|Title||Use of telemedicine for haemodialysis in very remote areas: the Canadian First Nations.|
|Year of Publication||2011|
|Authors||Sicotte C, Moqadem K, Vasilevsky M, Desrochers J, St-Gelais M|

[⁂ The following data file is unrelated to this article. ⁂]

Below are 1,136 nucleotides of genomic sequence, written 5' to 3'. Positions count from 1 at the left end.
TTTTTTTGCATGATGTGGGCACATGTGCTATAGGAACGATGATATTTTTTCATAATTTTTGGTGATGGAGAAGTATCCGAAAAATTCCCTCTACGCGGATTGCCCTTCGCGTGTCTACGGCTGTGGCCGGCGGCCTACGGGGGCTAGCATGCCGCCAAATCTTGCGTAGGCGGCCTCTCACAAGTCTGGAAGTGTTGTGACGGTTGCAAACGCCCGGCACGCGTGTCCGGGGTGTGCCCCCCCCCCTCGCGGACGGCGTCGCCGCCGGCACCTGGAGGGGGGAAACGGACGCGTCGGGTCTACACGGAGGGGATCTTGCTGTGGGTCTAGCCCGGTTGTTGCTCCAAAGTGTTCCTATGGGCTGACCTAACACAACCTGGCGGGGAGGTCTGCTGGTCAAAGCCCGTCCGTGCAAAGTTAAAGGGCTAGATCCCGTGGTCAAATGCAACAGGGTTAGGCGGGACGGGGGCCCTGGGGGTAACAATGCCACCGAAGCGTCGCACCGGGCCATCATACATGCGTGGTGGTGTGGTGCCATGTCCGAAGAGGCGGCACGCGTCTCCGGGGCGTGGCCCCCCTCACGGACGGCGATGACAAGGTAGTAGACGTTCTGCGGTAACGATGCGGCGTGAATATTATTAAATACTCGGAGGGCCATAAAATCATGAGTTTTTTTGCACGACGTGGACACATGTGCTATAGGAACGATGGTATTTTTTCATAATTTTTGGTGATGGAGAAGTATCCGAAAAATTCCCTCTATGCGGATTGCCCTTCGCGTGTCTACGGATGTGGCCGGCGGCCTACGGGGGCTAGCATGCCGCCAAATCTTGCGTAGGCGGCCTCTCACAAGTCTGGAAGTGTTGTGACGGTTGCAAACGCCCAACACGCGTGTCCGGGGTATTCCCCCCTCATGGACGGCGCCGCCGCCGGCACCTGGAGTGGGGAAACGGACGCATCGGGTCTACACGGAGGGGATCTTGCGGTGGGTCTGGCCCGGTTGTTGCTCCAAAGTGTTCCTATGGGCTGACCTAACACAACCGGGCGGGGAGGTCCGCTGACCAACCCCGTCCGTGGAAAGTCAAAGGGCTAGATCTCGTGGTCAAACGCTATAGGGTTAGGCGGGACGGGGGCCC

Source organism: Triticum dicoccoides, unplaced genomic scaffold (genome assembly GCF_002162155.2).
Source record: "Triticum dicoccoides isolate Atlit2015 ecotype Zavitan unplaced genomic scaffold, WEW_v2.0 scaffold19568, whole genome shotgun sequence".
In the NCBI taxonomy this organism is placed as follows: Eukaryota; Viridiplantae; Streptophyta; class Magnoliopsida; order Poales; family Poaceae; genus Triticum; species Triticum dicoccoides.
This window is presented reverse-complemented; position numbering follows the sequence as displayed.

We used a pre-post design to compare the health and care utilization of patients receiving telehaemodialysis services in two James Bay Cree communities. The Cree are an Amerindian First Nation living in the remote James Bay region. The same group of dialysed patients (n = 19) was followed longitudinally over a two-year period: 12 months pre and 12 months post. Analysis of variables measuring the patients' health conditions showed that the quality of care provided was well within recognized good practice guidelines. Repeated measures ANOVA on the variables measuring care utilization showed a significant decrease in the monthly number of medication changes over time (P < 0.01). Different telehaemodialysis models were used in the two communities (virtual patient rounds and telecase reviews with multidisciplinary teams), but they did not lead to differences in health condition or care utilization. This suggests that there is no single prescriptive model for the delivery of tele-expertise.